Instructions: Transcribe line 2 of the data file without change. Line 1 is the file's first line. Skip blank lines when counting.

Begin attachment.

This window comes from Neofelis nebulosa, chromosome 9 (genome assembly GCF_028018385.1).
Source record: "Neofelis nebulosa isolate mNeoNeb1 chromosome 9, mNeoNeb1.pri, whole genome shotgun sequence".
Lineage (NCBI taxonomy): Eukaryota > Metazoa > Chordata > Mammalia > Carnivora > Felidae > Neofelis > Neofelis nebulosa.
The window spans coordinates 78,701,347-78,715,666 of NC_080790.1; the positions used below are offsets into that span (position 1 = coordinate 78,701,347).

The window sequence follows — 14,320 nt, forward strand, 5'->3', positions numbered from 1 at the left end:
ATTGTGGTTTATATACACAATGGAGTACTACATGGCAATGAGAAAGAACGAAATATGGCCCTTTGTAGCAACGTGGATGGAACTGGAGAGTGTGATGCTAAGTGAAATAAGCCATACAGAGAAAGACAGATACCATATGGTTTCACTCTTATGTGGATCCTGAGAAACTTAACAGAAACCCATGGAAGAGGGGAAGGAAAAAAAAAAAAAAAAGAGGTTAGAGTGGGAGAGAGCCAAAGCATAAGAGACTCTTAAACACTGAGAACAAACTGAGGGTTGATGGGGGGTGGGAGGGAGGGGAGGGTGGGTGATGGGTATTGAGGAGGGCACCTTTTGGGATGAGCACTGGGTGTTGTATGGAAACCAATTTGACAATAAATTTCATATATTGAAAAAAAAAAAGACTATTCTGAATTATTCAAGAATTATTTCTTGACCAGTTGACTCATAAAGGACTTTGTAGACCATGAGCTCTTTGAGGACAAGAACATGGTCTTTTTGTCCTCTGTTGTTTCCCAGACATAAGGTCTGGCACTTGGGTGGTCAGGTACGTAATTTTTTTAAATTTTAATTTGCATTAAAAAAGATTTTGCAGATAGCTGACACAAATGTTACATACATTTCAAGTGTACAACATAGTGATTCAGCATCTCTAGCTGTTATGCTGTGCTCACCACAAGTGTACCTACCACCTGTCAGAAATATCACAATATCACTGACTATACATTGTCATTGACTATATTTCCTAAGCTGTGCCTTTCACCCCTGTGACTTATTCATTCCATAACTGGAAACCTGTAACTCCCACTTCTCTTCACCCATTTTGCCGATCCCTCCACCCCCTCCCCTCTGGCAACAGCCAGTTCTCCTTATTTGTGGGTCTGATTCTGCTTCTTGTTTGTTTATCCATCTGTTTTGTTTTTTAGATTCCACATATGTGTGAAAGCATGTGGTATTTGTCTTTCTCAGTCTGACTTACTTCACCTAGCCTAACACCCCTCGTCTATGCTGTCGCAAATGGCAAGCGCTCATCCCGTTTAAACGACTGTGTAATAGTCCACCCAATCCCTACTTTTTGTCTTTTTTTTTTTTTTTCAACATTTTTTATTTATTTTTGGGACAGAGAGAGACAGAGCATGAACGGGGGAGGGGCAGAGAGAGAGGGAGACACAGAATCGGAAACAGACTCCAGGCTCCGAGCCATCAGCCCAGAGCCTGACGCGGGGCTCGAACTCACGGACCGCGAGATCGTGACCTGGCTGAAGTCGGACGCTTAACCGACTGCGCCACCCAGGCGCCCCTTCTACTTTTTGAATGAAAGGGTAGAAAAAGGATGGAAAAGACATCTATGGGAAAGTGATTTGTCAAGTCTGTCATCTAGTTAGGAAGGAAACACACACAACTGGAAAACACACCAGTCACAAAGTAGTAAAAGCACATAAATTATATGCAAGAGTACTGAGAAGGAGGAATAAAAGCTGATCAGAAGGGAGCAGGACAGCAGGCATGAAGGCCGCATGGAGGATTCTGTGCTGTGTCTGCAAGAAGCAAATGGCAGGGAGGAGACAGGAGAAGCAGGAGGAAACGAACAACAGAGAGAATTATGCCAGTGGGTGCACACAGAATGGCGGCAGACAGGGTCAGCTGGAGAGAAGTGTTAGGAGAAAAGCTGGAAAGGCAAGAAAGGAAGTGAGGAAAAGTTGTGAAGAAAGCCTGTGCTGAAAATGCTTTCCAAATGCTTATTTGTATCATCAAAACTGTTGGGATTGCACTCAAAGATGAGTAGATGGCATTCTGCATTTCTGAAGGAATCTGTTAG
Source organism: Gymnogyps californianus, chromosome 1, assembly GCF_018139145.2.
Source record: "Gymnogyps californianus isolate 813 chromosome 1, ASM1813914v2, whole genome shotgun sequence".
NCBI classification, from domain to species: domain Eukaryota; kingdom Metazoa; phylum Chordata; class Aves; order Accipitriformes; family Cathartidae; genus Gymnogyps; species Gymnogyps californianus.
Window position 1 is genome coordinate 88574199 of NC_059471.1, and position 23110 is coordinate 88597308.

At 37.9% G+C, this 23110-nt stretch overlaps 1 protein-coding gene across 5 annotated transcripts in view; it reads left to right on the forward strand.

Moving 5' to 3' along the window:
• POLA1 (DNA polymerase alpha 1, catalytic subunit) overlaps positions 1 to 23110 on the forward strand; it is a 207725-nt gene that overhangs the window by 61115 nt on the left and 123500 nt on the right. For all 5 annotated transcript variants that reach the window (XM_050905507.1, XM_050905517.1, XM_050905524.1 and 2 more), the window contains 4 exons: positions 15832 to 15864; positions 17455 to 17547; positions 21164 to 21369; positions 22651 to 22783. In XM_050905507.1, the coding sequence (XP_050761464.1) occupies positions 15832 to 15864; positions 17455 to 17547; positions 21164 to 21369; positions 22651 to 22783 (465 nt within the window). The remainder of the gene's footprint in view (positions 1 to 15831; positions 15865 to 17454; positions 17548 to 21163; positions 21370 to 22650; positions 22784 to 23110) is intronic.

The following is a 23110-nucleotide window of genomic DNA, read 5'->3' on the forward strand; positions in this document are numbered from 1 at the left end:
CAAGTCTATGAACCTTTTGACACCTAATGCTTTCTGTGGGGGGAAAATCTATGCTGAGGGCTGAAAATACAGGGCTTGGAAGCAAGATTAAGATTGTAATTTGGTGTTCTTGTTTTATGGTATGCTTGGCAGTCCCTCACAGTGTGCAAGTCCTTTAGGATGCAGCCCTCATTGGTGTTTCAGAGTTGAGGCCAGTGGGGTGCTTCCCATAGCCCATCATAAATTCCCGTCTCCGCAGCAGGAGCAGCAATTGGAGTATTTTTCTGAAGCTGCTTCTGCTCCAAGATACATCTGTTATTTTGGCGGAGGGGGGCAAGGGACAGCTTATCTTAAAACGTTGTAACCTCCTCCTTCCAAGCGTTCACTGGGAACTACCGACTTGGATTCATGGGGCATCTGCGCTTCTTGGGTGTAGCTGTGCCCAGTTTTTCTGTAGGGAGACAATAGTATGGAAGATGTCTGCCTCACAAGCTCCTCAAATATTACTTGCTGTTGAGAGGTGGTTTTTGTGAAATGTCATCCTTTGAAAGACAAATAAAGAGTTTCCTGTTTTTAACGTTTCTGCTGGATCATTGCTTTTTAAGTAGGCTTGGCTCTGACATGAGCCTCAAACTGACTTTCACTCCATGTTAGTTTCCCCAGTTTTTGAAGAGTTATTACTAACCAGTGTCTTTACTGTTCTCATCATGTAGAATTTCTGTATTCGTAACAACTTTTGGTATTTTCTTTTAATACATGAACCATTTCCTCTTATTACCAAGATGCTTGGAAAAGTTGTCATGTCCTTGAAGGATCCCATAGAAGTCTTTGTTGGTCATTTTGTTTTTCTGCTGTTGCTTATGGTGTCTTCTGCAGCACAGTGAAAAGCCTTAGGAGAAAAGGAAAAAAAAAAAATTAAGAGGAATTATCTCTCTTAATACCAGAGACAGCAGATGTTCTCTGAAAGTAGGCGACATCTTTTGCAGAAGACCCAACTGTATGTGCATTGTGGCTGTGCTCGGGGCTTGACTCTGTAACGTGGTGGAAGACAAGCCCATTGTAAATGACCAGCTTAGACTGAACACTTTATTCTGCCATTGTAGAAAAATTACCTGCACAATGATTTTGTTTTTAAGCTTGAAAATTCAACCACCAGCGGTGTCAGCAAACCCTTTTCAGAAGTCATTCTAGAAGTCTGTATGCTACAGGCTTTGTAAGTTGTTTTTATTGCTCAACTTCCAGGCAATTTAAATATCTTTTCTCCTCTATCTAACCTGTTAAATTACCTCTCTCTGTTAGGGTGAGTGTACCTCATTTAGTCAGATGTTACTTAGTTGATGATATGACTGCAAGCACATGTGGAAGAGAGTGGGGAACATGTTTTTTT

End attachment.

Source record: "Neofelis nebulosa isolate mNeoNeb1 chromosome 9, mNeoNeb1.pri, whole genome shotgun sequence".